Robert De Niro’s Nobu Is Here to Stay

Nobu logo.

Oscar-winning performances aren’t the only thing Robert De Niro is skilled at producing. De Niro was also co-founder of the first Nobu restaurant and has since gone on to co-found 39 restaurants and 13 luxury hotels across five continents alongside his partners, celebrity chef Nobuyuki “Nobu” Matsuhisa and film producer Meir Teper. Here is how De Niro and his founding team created the Nobu empire.

Turning One Restaurant Into a Hotel Empire

In 1988, Robert De Niro became a regular customer of Nobuyuki “Nobu” Matuhisa’s first LA restaurant, Matuhisa. De Niro was already a successful actor, having starred in iconic films such as Taxi Driver and The Godfather Part II; however, De Niro appears to have a taste for a different type of success as well. The actor encouraged Matsuhisa to launch another restaurant in Tribeca during this time, but it wasn’t until 1994 that the chef decided to take De Niro up on his suggestion — resulting in the original Nobu restaurant.

The dish that became synonymous with the Nobu brand, black cod with miso, became a must-order at Nobu. And, as the brand expanded, their iconic dish was instrumental in helping to maintain the Nobu brand internationally — in addition to the slew of celebrity patrons, from Elton John to Kate Moss, frequenting Nobu restaurants. 

The popularity of the Japanese-Peruvian restaurant grew, resulting in a hospitality empire including restaurants and hotels located across the globe as well as the introduction of another business partner Meir Teper, a film producer and entrepreneur. The trio of founders is responsible for parlaying the initial success of the Nobu brand into Nobu Hotels, with the first Nobu Hotel opening in 2013 inside Las Vegas’ Caesars Palace.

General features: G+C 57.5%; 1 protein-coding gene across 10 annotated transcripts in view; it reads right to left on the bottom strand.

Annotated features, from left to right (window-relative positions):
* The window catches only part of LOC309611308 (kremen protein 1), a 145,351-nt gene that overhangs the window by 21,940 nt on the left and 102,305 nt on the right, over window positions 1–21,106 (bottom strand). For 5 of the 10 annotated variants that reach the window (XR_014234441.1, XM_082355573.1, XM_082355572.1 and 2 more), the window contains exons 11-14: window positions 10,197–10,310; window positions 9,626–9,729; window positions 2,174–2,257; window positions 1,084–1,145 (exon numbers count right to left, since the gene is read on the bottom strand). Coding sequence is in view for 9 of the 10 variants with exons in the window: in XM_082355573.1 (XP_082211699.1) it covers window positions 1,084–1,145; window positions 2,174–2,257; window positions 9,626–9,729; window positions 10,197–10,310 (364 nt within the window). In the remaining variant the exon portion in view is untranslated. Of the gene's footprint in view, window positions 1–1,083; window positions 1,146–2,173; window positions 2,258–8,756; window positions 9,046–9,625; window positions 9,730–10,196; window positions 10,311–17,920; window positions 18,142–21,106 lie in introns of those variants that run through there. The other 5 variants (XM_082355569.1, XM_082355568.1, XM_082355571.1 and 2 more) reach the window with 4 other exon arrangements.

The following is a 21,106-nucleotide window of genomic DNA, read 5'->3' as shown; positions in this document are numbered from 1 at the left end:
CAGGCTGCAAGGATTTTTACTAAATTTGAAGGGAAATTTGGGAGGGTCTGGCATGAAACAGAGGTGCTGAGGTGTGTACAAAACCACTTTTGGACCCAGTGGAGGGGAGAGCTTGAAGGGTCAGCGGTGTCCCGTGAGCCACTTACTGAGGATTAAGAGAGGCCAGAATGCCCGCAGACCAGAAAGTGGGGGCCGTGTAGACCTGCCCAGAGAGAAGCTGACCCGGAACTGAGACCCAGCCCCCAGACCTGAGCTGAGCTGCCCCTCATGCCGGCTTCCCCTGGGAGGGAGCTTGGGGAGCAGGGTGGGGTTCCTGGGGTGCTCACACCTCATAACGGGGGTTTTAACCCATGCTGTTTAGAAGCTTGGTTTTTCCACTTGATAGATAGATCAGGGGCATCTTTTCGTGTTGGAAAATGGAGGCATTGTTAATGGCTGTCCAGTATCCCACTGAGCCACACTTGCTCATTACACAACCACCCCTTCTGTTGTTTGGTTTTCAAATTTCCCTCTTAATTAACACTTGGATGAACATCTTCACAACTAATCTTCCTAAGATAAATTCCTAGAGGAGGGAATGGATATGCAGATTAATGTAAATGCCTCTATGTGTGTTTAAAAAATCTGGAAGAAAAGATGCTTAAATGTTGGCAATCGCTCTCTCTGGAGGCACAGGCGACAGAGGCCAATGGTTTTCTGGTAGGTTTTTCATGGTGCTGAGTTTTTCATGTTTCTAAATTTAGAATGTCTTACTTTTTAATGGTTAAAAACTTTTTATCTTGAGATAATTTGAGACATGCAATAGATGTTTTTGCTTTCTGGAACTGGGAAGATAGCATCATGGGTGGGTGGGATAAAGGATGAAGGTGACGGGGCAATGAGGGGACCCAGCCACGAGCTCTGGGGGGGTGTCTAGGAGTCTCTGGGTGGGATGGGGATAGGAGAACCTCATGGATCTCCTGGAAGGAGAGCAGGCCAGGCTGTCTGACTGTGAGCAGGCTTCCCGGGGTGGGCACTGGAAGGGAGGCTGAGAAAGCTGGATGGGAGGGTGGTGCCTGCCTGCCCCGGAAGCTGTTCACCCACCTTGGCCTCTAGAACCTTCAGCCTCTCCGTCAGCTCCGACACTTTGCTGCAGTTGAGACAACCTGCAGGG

Each hotel experience is luxurious, and each property has unique offerings, with the first Nobu Hotel opening in 2013 inside Las Vegas’ Caesars Palace. 

Only two years later, the brand opened another hotel in Manila, Philippines, which led to the Australian billionaire James Packer buying a 20% stake in the company that helped perpetuate immense growth and expansion for both Nobu restaurants and hotels. By 2020, only five years after Packer’s investment in the company, the Nobu brand had expanded to 47 restaurants and 13 hotels globally.

What’s Next for Nobu

Like many food and service companies during the 2020 pandemic, business closures and lockdowns could’ve spelled trouble for Nobu, despite its celebrity-backing and wildly successful trajectory. In fact, the launch of the Nobu Hotel London Portman Square location, which was initially planned to open in December of 2022, was postponed due to lockdowns. And, many of Nobu’s 10,000 staff were furloughed for a greater part of 2020. 

However, it appears the brand has come back in full force. This could be due, in part, to the decision to pivot the brand in order to appeal to local markets during the pandemic, focusing primarily on creating a haven for locals to partake in domestic tourism rather than traveling abroad. With locations opening inside Virgin Hotels, another in Bangkok, and more on the horizon, it appears the Nobu brand is here to stay.

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